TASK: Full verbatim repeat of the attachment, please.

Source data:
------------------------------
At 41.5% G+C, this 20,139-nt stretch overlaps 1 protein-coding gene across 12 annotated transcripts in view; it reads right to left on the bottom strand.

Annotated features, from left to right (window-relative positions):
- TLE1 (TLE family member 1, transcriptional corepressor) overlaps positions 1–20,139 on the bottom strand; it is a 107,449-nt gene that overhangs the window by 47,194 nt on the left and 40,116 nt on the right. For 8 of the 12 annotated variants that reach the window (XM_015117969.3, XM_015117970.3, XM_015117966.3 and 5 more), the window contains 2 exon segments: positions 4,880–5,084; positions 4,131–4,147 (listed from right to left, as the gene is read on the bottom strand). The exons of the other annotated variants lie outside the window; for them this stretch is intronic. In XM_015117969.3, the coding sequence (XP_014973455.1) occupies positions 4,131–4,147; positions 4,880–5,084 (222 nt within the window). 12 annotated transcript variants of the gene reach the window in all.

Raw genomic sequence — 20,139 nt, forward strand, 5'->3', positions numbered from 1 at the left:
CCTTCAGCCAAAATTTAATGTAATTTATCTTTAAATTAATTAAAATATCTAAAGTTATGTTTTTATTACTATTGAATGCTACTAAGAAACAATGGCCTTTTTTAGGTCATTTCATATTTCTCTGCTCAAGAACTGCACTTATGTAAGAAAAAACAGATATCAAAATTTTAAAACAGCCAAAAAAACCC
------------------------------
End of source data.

At 41.5% G+C, this 20,139-nt stretch overlaps 1 protein-coding gene across 12 annotated transcripts in view; it reads right to left on the bottom strand.

Annotated features, from left to right (window-relative positions):
- TLE1 (TLE family member 1, transcriptional corepressor) overlaps positions 1–20,139 on the bottom strand; it is a 107,449-nt gene that overhangs the window by 47,194 nt on the left and 40,116 nt on the right. For 8 of the 12 annotated variants that reach the window (XM_015117969.3, XM_015117970.3, XM_015117966.3 and 5 more), the window contains 2 exon segments: positions 4,880–5,084; positions 4,131–4,147 (listed from right to left, as the gene is read on the bottom strand). The exons of the other annotated variants lie outside the window; for them this stretch is intronic. In XM_015117969.3, the coding sequence (XP_014973455.1) occupies positions 4,131–4,147; positions 4,880–5,084 (222 nt within the window). 12 annotated transcript variants of the gene reach the window in all.

Raw genomic sequence — 20,139 nt, forward strand, 5'->3', positions numbered from 1 at the left:
CCTTCAGCCAAAATTTAATGTAATTTATCTTTAAATTAATTAAAATATCTAAAGTTATGTTTTTATTACTATTGAATGCTACTAAGAAACAATGGCCTTTTTTAGGTCATTTCATATTTCTCTGCTCAAGAACTGCACTTATGTAAGAAAAAACAGATATCAAAATTTTAAAACAGCCAAAAAAACCC